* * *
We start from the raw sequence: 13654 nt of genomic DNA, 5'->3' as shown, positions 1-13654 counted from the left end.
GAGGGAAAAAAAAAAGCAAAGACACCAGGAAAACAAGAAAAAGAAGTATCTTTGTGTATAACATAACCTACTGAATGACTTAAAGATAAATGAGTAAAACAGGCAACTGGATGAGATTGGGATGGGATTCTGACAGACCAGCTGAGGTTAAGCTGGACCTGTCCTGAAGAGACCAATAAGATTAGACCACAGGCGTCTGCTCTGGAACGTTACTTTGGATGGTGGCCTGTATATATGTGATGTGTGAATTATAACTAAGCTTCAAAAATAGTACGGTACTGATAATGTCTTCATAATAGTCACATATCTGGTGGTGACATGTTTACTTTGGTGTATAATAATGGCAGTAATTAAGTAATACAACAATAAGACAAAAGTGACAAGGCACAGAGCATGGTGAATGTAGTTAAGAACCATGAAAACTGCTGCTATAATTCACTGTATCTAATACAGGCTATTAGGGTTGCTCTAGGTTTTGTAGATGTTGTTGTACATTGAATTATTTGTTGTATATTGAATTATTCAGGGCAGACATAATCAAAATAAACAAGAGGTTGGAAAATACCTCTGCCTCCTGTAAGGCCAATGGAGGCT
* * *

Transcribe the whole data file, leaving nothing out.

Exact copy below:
We start from the raw sequence: 13654 nt of genomic DNA, 5'->3' as shown, positions 1-13654 counted from the left end.
GAGGGAAAAAAAAAAGCAAAGACACCAGGAAAACAAGAAAAAGAAGTATCTTTGTGTATAACATAACCTACTGAATGACTTAAAGATAAATGAGTAAAACAGGCAACTGGATGAGATTGGGATGGGATTCTGACAGACCAGCTGAGGTTAAGCTGGACCTGTCCTGAAGAGACCAATAAGATTAGACCACAGGCGTCTGCTCTGGAACGTTACTTTGGATGGTGGCCTGTATATATGTGATGTGTGAATTATAACTAAGCTTCAAAAATAGTACGGTACTGATAATGTCTTCATAATAGTCACATATCTGGTGGTGACATGTTTACTTTGGTGTATAATAATGGCAGTAATTAAGTAATACAACAATAAGACAAAAGTGACAAGGCACAGAGCATGGTGAATGTAGTTAAGAACCATGAAAACTGCTGCTATAATTCACTGTATCTAATACAGGCTATTAGGGTTGCTCTAGGTTTTGTAGATGTTGTTGTACATTGAATTATTTGTTGTATATTGAATTATTCAGGGCAGACATAATCAAAATAAACAAGAGGTTGGAAAATACCTCTGCCTCCTGTAAGGCCAATGGAGGCT